A significant proportion of doctors in the UK are suffering “distress” because they are unable to give patients the care they would like, leading medics have warned.
The coronavirus pandemic has exacerbated the feelings of moral distress and moral injury among medics working in the UK, British Medical Association (BMA) said.
Moral distress can be understood as the feeling of unease stemming from being unable to undertake an ethically correct action due to institutional or resource constraints, the BMA said.
Meanwhile, moral injury can arise where sustained moral distress leads to impaired function or longer-term psychological harm.
A new BMA poll of almost 2,000 doctors found that the concepts of moral distress and moral injury were new to many medics, but over three-quarters (78.4%) of respondents stated that moral distress resonated with their experiences at work.
Over half of doctors cited “insufficient staffing to suitably treat all patients” as one of the leading causes of their moral distress.
Mental fatigue was the second most common reason.
A “lack of time to provide adequate emotional support to patients” and an “inability to provide timely treatment” were both cited as the third leading causes, the BMA said.
The doctors’ union found that some medics are also suffering from the longer-term psychological harm associated with moral injury.
The poll found that 51% of respondents reported that moral injury resonated with their experiences at work.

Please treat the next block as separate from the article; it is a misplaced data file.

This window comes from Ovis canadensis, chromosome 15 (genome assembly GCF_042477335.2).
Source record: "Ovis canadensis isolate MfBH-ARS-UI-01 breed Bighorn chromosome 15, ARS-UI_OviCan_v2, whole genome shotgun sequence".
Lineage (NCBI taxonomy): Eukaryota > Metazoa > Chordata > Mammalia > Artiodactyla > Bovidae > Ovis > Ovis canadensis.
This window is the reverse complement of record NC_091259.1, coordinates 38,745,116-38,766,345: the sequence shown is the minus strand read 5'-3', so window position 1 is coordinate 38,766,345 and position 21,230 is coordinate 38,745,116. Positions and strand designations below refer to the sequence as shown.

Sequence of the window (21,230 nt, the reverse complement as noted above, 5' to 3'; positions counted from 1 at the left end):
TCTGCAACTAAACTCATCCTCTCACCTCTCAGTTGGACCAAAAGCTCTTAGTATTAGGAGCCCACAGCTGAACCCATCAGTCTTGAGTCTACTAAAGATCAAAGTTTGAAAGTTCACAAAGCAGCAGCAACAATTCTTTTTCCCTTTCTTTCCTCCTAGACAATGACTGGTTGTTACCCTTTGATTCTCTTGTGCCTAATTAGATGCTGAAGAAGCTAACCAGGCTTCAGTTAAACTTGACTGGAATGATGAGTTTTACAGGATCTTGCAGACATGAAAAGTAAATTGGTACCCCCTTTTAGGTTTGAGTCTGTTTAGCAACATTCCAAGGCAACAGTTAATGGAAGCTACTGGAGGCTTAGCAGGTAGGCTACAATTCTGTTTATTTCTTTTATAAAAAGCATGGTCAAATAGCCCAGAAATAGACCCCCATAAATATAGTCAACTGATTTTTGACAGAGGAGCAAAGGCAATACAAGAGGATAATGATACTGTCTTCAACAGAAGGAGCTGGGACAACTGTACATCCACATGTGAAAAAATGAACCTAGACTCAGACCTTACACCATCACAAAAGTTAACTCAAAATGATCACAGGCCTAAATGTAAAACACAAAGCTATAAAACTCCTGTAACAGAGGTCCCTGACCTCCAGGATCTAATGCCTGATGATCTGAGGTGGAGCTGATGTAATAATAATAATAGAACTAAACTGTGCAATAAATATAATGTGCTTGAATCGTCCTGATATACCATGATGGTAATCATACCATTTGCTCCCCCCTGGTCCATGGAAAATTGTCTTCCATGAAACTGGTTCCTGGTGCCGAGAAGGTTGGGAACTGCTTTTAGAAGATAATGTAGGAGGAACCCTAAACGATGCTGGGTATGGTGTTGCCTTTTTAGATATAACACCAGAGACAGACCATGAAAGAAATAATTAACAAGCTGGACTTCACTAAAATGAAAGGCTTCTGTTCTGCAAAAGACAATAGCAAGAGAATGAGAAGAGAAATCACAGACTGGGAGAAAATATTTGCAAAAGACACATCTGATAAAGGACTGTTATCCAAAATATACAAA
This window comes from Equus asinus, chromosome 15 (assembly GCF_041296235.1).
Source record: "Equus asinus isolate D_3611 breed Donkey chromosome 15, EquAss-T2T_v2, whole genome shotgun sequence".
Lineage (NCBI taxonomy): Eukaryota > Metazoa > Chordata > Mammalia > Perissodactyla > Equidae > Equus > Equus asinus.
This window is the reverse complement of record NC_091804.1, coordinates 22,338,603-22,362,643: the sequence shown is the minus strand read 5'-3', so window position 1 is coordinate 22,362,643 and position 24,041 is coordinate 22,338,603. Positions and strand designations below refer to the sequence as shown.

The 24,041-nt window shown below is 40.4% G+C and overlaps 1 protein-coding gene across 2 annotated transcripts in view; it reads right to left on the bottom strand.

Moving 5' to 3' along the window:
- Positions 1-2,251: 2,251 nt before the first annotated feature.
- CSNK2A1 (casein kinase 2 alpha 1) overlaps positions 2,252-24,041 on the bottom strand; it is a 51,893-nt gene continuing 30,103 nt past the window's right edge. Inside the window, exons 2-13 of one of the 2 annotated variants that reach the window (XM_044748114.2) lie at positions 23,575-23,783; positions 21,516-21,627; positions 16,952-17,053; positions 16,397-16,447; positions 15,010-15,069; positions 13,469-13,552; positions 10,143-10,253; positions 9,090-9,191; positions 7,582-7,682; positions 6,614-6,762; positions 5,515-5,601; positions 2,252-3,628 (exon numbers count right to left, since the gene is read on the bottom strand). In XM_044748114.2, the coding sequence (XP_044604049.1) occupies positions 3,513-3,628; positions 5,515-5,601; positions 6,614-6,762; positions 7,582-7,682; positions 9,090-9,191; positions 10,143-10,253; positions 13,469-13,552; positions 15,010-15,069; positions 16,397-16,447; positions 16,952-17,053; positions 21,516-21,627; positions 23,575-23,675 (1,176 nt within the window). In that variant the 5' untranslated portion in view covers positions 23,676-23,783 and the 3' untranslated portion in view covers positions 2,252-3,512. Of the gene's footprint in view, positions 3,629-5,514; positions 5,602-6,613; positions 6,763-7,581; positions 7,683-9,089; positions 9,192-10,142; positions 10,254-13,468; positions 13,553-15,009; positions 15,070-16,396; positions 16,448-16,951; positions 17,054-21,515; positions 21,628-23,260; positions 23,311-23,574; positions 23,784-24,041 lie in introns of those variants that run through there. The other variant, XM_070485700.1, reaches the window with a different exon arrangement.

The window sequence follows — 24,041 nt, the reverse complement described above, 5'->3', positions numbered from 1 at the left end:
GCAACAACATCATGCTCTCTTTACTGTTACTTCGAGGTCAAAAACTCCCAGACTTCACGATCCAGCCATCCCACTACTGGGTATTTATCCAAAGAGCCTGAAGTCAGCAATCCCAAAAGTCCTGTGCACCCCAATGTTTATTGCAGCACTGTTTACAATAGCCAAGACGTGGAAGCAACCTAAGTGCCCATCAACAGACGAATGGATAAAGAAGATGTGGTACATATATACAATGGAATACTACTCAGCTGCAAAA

Dr Helen Fidler, deputy chairwoman of the BMA consultants committee, said: “The results of this research are, without doubt, incredibly worrying.
“As with many pre-existing pressures on staff in the NHS, the Covid-19 pandemic has only exacerbated moral distress and moral injury.
“Doctors have less autonomy, Government support has failed to keep up with patient demand, and we’re now at the point where these pressures are driving talented professionals to breaking point, with many staff even leaving the health service because of it
“All doctors want to do is to help others – it’s why we’re in this job – but when we’re unable to make decisions that we believe are ethically right, it’s not only distressing, but also goes against every fibre of who we are: it’s entrapping, stifling, and directly impacts the care we give to our patients.”
Prerana Issar, chief people officer for the NHS, said: “The NHS has provided care for Covid to everyone who would have benefited from it, throughout the pandemic, and the response of NHS staff who cared for 400,000 seriously ill Covid patients in hospital, has been truly extraordinary.
“It is absolutely right that staff are also well supported and cared for which is why there is help and advice available, backed by an additional £15 million of investment and including a confidential advice line, 24/7 text support and access to mental health services.”